Classified as a root tuber—like the sweet potato, cassava and yam—it is similar in appearance to oversized ginger root with its knobby, twisted ends.
Now, reported Nation’s Restaurant News, it is experiencing a revival in high-end restaurants in major cities throughout the United States. It is served in a variety of preparations. It can be cooked in soups and salads, pureed and paired beneath succulent meat, pan-roasted as a side dish, or caramelized to amplify its hearty, rich, sweet and nutty flavor.
The root goes by various names. Many Native groups called it sun root before European settlers arrived. It later took the name Jerusalem artichoke, although the name has fallen out of favor, as it is related to neither Jerusalem nor the artichoke. (As it is, Jerusalem, in this case, is thought to be a contraction of the Italian word girasol, which means “turning to the sun,” as sunflowers do.) Jerusalem artichoke also owes the second part of its name to French explorer Samuel de Champlain, who found it growing in a Native garden on Cape Cod in 1605. He pronounced its taste similar to standard artichokes.
Still other early European colonists called them Canadian potatoes. They liked them so much that in 1616, they sent many back to Europe, where they have been very popular ever since.
Sunchokes have a very thin skin, much like new potatoes or fingerling potatoes and the texture of a water chesnut when sliced raw. They do not require peeling—just scrubbing with a brush to remove dirt.
Sunchoke stems run six-to-10-feet tall and grow best at 65 to 80 degrees with 125 frost-free days. They flourish when they can bathe in the sun, just like their cousins the sunflowers. Still, the tubers are prime for picking after the first or second frost of the year, generally in late summer to late winter. The proper time for harvest is after their numerous branches have grown many small flowers and the stalks have died back. This means they have withered and taken on a hard, fibrous character.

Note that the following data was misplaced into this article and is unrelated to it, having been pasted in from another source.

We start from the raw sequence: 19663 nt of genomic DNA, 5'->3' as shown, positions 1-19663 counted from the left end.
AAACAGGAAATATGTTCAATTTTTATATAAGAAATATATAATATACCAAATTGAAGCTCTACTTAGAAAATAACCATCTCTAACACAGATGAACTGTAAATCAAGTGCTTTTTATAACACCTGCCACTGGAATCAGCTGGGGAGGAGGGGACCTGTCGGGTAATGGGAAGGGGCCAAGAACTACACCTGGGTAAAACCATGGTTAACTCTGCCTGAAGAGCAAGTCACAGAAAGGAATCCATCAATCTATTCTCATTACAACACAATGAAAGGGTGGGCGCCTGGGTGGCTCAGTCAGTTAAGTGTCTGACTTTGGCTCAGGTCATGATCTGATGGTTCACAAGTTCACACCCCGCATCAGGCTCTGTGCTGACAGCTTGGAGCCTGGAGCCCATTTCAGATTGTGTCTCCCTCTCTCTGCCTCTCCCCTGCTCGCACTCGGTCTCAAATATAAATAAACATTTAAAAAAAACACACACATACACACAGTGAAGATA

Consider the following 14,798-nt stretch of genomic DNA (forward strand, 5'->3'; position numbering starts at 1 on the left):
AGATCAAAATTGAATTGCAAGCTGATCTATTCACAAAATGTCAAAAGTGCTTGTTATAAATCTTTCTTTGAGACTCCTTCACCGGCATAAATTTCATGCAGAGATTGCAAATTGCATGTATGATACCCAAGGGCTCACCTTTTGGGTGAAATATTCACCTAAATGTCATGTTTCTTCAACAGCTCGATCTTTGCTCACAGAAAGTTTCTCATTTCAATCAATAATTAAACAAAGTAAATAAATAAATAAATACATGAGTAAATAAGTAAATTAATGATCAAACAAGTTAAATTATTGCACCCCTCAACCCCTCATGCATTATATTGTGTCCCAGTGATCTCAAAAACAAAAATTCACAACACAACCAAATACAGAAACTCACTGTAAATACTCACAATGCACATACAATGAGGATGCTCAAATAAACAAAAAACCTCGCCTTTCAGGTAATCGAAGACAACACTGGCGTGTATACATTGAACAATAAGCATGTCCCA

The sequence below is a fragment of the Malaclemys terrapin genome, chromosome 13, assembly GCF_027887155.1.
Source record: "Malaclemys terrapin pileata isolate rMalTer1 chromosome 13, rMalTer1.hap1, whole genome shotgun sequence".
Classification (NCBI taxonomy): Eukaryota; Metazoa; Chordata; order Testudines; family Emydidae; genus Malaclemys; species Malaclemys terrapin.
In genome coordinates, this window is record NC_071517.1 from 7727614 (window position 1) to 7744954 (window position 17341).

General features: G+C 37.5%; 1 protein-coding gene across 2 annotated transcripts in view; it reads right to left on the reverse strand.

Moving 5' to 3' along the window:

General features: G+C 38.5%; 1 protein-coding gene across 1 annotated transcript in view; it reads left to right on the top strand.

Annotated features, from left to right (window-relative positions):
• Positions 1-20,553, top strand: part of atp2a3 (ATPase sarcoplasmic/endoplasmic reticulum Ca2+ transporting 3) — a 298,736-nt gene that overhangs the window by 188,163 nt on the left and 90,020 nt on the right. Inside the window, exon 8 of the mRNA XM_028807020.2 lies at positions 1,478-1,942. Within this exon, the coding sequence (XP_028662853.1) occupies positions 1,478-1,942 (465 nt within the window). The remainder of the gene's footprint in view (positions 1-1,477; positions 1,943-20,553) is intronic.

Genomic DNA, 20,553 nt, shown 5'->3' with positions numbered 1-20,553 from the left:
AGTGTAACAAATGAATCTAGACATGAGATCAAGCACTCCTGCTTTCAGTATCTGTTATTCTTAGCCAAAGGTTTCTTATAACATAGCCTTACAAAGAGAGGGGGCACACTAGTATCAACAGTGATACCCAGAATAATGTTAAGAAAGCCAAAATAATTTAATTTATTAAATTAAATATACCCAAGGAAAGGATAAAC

Sunchokes will reproduce season after season if you leave some of the root’s crown tissue in the ground, where the tubers can spread and propagate.
When preparing sunchokes, discard those that are wrinkled or soft, and avoid iron or aluminum pans for cooking, which will turn gray or black.
In a salad, sunchokes pair well with jimica or other crunchy raw vegetables. Personally, I like them cold and pickled. I often substitute sunchokes, which contain vitamins B and C and iron, for potatoes. They also make a great thickener for soups and stews.
For a delectable baked dish, put sunchokes in the oven with a roast (venison, pork, lamb or buffalo) and let the root soak up the drippings.
Boil two quarts of apple cider vinegar for a few seconds and remove from heat. Add to this mixture as it cools:
2 tablespoons dill weed
2 tablespoons celery seed
3 tablespoons mustard seed
¼ cup of honey
2 tablespoons dry mustard
¼ teaspoon turmeric
¼ cup salt
4 pieces sliced ginger root
Scrub and slice 4 pounds of sunchokes into thin rounds. Pack slices into clean sterilized jars and fill with cooled pickle mixture. Marinate at least overnight.
Sunchoke Dip or Dunk
4 cups sunchokes, peeled and cubed
8 ounces cream cheese, softened
3 tablespoons sour cream
Dash Worcestershire sauce
Dash Tabasco sauce
A little lemon juice to taste
Salt and pepper to taste
Optional: chopped water chestnuts, some grated carrot for color
Cover sunchokes with water and boil until soft, about 10 minutes. Drain and set aside to cool. Mash cooled sunchokes with cream cheese and sour cream. Then season with Worcestershire, lemon juice, salt, pepper and Tabasco sauce. Serve as a dip with raw vegetables, crackers or pita chips.
Dale Carson, Abenaki, is the author of three books: New Native American Cooking, Native New England Cooking and A Dreamcatcher Book. She has written about and demonstrated Native cooking techniques for more than 30 years. Dale has four grown children and lives with them and her husband in Madison, Connecticut.